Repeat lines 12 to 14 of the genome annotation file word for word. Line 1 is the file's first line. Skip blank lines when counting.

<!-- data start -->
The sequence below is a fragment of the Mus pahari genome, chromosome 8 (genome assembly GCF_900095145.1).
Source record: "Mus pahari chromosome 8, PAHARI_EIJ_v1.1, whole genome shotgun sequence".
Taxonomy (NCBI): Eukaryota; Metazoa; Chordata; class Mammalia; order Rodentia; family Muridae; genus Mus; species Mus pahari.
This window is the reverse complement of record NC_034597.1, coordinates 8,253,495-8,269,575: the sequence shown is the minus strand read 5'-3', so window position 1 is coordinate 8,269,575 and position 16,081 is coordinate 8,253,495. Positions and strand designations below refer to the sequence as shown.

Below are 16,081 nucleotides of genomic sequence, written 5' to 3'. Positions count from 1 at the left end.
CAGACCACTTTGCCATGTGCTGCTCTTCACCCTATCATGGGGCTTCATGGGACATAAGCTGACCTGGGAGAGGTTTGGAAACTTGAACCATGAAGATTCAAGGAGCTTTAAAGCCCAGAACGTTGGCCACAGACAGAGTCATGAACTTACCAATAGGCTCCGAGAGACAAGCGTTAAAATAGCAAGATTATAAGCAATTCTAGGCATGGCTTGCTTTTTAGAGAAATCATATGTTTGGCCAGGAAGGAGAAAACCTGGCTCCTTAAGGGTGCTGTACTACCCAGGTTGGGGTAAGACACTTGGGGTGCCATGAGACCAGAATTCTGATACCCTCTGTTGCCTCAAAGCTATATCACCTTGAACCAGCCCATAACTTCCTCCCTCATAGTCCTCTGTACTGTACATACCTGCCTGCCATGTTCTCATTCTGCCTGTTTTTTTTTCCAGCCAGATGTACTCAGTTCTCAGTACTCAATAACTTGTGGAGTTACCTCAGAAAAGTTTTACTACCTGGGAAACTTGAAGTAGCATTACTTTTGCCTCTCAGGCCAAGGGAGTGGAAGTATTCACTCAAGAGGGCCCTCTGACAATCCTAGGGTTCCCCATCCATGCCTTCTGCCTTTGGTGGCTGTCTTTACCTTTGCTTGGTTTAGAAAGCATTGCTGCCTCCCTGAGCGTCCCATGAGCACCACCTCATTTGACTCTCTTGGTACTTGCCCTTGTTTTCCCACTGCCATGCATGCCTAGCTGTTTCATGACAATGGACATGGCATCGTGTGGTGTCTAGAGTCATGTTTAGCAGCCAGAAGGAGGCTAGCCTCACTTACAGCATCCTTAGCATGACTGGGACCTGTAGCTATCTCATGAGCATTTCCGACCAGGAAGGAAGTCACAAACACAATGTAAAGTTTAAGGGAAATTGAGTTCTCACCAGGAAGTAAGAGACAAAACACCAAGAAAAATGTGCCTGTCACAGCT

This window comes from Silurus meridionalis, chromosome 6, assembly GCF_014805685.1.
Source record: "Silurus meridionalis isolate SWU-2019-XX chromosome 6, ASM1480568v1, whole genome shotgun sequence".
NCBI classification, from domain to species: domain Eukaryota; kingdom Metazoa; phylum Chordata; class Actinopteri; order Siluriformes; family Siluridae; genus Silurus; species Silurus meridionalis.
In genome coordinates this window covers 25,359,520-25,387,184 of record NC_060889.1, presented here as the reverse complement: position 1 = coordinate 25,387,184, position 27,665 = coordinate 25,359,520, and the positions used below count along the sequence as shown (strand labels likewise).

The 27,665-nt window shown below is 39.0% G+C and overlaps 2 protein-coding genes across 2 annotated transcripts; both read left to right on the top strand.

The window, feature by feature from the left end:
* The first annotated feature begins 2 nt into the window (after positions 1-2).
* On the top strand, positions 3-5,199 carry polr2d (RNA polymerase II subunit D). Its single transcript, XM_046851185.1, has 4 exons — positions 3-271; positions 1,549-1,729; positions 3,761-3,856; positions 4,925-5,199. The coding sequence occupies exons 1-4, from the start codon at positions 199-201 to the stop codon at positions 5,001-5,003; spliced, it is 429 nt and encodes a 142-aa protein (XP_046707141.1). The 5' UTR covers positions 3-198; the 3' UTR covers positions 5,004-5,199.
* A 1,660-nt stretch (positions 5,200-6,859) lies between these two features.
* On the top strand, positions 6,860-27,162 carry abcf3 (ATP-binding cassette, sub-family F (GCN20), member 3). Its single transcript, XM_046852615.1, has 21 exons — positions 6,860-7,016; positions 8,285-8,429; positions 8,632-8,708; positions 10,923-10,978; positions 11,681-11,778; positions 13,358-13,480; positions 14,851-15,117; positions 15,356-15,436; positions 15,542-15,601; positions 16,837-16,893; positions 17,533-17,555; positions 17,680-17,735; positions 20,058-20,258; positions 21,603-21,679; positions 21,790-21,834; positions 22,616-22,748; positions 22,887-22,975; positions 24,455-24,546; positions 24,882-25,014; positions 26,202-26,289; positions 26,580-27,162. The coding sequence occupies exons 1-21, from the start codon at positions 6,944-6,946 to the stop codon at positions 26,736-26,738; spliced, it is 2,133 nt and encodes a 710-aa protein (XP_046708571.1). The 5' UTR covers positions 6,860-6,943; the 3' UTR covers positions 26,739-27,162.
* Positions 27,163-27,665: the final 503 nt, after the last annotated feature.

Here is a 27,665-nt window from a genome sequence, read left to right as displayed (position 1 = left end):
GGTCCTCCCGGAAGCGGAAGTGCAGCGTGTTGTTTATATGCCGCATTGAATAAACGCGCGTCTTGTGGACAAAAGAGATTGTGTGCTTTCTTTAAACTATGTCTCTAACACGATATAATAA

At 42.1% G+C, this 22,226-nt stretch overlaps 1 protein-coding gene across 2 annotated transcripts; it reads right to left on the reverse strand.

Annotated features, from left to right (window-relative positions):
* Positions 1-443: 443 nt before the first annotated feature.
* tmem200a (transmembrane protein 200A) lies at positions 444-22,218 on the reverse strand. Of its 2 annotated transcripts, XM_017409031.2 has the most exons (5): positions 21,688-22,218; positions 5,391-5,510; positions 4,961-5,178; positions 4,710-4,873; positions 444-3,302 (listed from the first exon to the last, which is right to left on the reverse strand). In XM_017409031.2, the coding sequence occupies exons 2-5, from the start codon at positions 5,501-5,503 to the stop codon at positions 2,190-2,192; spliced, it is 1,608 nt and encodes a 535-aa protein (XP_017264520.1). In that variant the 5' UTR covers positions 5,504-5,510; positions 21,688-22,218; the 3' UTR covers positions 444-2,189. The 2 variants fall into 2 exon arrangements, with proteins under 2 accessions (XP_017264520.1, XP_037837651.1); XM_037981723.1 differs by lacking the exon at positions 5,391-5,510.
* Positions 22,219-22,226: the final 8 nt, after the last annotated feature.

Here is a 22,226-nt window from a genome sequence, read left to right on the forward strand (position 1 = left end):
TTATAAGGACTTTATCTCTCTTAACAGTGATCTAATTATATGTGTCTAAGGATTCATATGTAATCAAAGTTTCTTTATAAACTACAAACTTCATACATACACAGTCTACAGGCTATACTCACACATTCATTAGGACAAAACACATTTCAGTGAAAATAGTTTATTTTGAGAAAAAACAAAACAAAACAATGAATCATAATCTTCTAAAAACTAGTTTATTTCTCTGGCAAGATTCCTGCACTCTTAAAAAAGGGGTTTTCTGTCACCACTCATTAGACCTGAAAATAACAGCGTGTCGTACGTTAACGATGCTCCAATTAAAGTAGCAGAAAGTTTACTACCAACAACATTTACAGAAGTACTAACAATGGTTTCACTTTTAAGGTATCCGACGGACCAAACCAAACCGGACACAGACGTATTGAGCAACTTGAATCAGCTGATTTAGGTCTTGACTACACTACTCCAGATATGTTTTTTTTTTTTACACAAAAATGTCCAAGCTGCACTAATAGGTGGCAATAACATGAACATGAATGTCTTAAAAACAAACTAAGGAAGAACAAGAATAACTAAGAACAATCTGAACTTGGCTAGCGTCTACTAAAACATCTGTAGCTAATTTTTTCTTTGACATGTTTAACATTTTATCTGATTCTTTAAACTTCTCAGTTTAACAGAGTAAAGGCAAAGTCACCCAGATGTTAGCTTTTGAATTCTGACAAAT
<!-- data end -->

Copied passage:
The window, feature by feature from the left end:
* The first annotated feature begins 2 nt into the window (after positions 1-2).
* On the top strand, positions 3-5,199 carry polr2d (RNA polymerase II subunit D). Its single transcript, XM_046851185.1, has 4 exons — positions 3-271; positions 1,549-1,729; positions 3,761-3,856; positions 4,925-5,199. The coding sequence occupies exons 1-4, from the start codon at positions 199-201 to the stop codon at positions 5,001-5,003; spliced, it is 429 nt and encodes a 142-aa protein (XP_046707141.1). The 5' UTR covers positions 3-198; the 3' UTR covers positions 5,004-5,199.